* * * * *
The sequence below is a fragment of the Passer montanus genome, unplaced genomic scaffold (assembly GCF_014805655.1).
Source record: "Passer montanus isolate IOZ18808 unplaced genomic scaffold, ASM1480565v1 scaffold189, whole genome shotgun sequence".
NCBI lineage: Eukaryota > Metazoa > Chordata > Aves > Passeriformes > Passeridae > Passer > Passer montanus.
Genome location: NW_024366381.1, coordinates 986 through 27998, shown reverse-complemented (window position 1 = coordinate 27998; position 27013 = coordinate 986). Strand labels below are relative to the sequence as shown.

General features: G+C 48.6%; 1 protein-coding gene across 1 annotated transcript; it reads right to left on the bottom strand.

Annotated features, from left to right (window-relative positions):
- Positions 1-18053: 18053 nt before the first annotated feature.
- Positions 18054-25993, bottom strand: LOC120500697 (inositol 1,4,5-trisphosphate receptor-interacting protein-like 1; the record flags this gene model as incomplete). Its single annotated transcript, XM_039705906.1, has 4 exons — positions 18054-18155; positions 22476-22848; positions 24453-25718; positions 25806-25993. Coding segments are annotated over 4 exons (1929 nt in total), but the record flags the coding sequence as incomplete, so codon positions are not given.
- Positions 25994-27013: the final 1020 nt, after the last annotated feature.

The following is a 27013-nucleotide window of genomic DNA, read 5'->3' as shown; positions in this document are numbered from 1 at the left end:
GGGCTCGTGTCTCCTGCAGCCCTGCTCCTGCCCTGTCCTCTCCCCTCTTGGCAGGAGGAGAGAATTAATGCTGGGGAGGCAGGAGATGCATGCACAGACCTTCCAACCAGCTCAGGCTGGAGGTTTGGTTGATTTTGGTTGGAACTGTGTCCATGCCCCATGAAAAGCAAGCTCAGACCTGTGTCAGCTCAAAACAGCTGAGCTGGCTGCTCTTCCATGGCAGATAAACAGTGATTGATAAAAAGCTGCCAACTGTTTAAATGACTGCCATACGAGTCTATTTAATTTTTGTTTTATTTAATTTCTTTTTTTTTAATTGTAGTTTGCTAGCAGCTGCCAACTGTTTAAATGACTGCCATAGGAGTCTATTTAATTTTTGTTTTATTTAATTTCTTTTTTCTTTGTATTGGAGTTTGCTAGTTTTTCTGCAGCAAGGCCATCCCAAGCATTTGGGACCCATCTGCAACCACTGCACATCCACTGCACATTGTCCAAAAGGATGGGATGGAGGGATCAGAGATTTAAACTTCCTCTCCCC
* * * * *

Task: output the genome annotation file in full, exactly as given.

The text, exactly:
The sequence below is a fragment of the Passer montanus genome, unplaced genomic scaffold (assembly GCF_014805655.1).
Source record: "Passer montanus isolate IOZ18808 unplaced genomic scaffold, ASM1480565v1 scaffold189, whole genome shotgun sequence".
NCBI lineage: Eukaryota > Metazoa > Chordata > Aves > Passeriformes > Passeridae > Passer > Passer montanus.
Genome location: NW_024366381.1, coordinates 986 through 27998, shown reverse-complemented (window position 1 = coordinate 27998; position 27013 = coordinate 986). Strand labels below are relative to the sequence as shown.

General features: G+C 48.6%; 1 protein-coding gene across 1 annotated transcript; it reads right to left on the bottom strand.

Annotated features, from left to right (window-relative positions):
- Positions 1-18053: 18053 nt before the first annotated feature.
- Positions 18054-25993, bottom strand: LOC120500697 (inositol 1,4,5-trisphosphate receptor-interacting protein-like 1; the record flags this gene model as incomplete). Its single annotated transcript, XM_039705906.1, has 4 exons — positions 18054-18155; positions 22476-22848; positions 24453-25718; positions 25806-25993. Coding segments are annotated over 4 exons (1929 nt in total), but the record flags the coding sequence as incomplete, so codon positions are not given.
- Positions 25994-27013: the final 1020 nt, after the last annotated feature.

The following is a 27013-nucleotide window of genomic DNA, read 5'->3' as shown; positions in this document are numbered from 1 at the left end:
GGGCTCGTGTCTCCTGCAGCCCTGCTCCTGCCCTGTCCTCTCCCCTCTTGGCAGGAGGAGAGAATTAATGCTGGGGAGGCAGGAGATGCATGCACAGACCTTCCAACCAGCTCAGGCTGGAGGTTTGGTTGATTTTGGTTGGAACTGTGTCCATGCCCCATGAAAAGCAAGCTCAGACCTGTGTCAGCTCAAAACAGCTGAGCTGGCTGCTCTTCCATGGCAGATAAACAGTGATTGATAAAAAGCTGCCAACTGTTTAAATGACTGCCATACGAGTCTATTTAATTTTTGTTTTATTTAATTTCTTTTTTTTTAATTGTAGTTTGCTAGCAGCTGCCAACTGTTTAAATGACTGCCATAGGAGTCTATTTAATTTTTGTTTTATTTAATTTCTTTTTTCTTTGTATTGGAGTTTGCTAGTTTTTCTGCAGCAAGGCCATCCCAAGCATTTGGGACCCATCTGCAACCACTGCACATCCACTGCACATTGTCCAAAAGGATGGGATGGAGGGATCAGAGATTTAAACTTCCTCTCCCC